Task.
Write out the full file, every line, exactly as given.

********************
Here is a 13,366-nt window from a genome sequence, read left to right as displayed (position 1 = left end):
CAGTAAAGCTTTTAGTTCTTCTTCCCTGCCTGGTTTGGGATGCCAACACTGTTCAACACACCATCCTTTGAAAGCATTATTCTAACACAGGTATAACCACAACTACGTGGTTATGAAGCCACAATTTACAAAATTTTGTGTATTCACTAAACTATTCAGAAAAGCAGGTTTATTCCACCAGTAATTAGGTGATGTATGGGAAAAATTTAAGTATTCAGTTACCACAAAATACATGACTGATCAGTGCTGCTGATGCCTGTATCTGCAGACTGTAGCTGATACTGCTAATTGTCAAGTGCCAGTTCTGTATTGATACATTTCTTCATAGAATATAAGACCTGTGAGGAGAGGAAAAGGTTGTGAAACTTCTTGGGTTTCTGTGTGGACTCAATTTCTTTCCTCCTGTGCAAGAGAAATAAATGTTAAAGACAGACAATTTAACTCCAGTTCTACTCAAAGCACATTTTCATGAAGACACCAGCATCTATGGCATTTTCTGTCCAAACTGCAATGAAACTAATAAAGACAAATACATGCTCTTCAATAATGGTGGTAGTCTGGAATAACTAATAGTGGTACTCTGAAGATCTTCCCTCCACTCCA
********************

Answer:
Here is a 13,366-nt window from a genome sequence, read left to right as displayed (position 1 = left end):
CAGTAAAGCTTTTAGTTCTTCTTCCCTGCCTGGTTTGGGATGCCAACACTGTTCAACACACCATCCTTTGAAAGCATTATTCTAACACAGGTATAACCACAACTACGTGGTTATGAAGCCACAATTTACAAAATTTTGTGTATTCACTAAACTATTCAGAAAAGCAGGTTTATTCCACCAGTAATTAGGTGATGTATGGGAAAAATTTAAGTATTCAGTTACCACAAAATACATGACTGATCAGTGCTGCTGATGCCTGTATCTGCAGACTGTAGCTGATACTGCTAATTGTCAAGTGCCAGTTCTGTATTGATACATTTCTTCATAGAATATAAGACCTGTGAGGAGAGGAAAAGGTTGTGAAACTTCTTGGGTTTCTGTGTGGACTCAATTTCTTTCCTCCTGTGCAAGAGAAATAAATGTTAAAGACAGACAATTTAACTCCAGTTCTACTCAAAGCACATTTTCATGAAGACACCAGCATCTATGGCATTTTCTGTCCAAACTGCAATGAAACTAATAAAGACAAATACATGCTCTTCAATAATGGTGGTAGTCTGGAATAACTAATAGTGGTACTCTGAAGATCTTCCCTCCACTCCA